Shifting security “left” is about more than simply changing the timing of testing. When security shifts to earlier phases of the development lifecycle, it also changes the players responsible for conducting the testing and addressing the results. In the not-so-distant past, the security team would conduct most security testing late in the software development process, pass the results back “over the wall” to developers, and consider their work done. But with the rise of DevOps, and DevSecOps, finding and fixing security-related defects is a shared responsibility between security and development. In addition, security testing has shifted further left, into the realm of the developer. The development team now has a primary responsibility for security in the development phase, and are responsible for making sure their code gets both scanned and fixed. The security team has more of an oversight role in the development phase, focusing on goals and policy. This is a significant change that requires entirely new tasks, skills, priorities, and mindset. But there is one big blocker to this change: the fact that most developers don’t have secure coding skills. Veracode recently sponsored the 2017 DevSecOps Global Skills Survey from DevOps.com and found that less than one in four developers or other IT pros were required to take a single college course on security. Meanwhile, once developers get on the job, employers aren’t advancing their security training options, either. Approximately 68 percent of developers and IT pros say their organizations don’t provide them adequate training in application security. The bottom line is that most developers won’t know what to do with a long list of security flaws.
It follows that if you shift security left, into developer workflows, without adequate training and guidance – you will not create more secure code, but will in fact delay developer timelines and still produce vulnerable code. Shift left only works when developers get the tools and assistance they need to succeed. And a key part of that is remediation guidance. This adds another new task to the security team’s plate: developer training and coaching.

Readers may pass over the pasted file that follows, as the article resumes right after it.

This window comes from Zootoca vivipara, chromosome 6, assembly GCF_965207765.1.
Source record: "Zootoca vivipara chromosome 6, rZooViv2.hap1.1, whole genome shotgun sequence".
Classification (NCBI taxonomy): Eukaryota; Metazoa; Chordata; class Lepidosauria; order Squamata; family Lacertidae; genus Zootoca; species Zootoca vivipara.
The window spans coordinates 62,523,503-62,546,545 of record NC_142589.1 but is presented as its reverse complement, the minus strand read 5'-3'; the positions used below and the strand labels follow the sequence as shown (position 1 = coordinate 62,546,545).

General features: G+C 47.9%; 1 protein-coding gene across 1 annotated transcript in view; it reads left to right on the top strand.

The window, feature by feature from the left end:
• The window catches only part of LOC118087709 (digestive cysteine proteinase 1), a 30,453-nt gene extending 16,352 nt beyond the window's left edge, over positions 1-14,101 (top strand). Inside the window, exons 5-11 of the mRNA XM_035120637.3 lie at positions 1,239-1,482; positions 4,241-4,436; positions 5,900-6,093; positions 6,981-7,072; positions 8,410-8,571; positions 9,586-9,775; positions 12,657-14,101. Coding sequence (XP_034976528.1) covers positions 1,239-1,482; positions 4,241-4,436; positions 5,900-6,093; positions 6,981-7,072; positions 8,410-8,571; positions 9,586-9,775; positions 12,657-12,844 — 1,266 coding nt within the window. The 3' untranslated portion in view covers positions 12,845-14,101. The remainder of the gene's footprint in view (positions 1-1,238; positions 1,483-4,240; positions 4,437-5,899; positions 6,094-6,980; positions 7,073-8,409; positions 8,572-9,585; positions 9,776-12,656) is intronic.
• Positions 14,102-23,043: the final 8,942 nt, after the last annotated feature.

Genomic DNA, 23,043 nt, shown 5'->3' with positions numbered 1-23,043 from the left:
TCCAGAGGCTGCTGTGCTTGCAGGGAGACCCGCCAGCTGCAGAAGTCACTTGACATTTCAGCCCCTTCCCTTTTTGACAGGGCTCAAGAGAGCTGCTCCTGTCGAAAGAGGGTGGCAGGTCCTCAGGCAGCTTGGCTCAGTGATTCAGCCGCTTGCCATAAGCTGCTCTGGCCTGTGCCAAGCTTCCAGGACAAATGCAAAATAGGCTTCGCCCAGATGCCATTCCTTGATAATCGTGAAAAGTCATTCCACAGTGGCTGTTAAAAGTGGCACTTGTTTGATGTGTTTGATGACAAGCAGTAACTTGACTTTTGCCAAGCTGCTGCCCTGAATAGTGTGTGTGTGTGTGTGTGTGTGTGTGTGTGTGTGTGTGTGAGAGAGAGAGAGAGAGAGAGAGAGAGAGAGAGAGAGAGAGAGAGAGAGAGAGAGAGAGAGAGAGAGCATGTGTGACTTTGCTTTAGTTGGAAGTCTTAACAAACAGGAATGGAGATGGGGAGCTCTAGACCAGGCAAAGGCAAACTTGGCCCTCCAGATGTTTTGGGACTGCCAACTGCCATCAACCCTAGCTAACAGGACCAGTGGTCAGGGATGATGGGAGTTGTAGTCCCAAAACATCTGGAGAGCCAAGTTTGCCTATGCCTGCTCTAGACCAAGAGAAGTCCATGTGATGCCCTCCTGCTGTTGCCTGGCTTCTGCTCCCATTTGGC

In their recent report, CISO Playbook: Embedding AST in the Software Development Lifecycle, Gartner notes that “organizations can better support AST early in development by prioritizing AST tools and services that integrate into IDEs and produce actionable findings, with an emphasis on the type and quality of information provided to developers. Tools that are fast but contain little guidance on remediation may not achieve the time savings desired, if developers struggle to understand why a vulnerability was introduced and how to fix it.”*
Ultimately, the speed at which you receive security-testing results is meaningless without the guidance needed to address those results.
We have research that supports this idea as well. Each year for our State of Software Security report, we analyze the data accumulated from all the security assessments we have performed the previous year. In our most recent report, we found that organizations that pick up consulting services that offer analysis and advice to developers alongside the scan results show tremendous improvement in fix rates. We looked at the flaws per MB among the organizations that took advantage of remediation coaching, and those that didn’t – both on their first and last scans of the year. The numbers revealed that remediation consulting can contribute to a whopping 88 percent improvement in an organization’s fix rate. Clearly, if developers are given extra resources to accomplish their security goals, they will make progress on the flaw density in their software.
The bottom line is that application security success is about more than finding security flaws; it’s about fixing them. And in a DevOps world, security and development have to work together to ensure that what gets found gets fixed. Make sure your developers are equipped to fix what they find and truly reduce your application security risk.
To get more best practices on embedding security into the development lifecycle, read the entire Gartner report, CISO Playbook: Embedding AST in the Software Development Lifecycle, mentioned above.
*Gartner CISO Playbook: Embedding AST in the Software Development Lifecycle, Ayal Tirosh, Prateek Bhajanka, 13 July 2018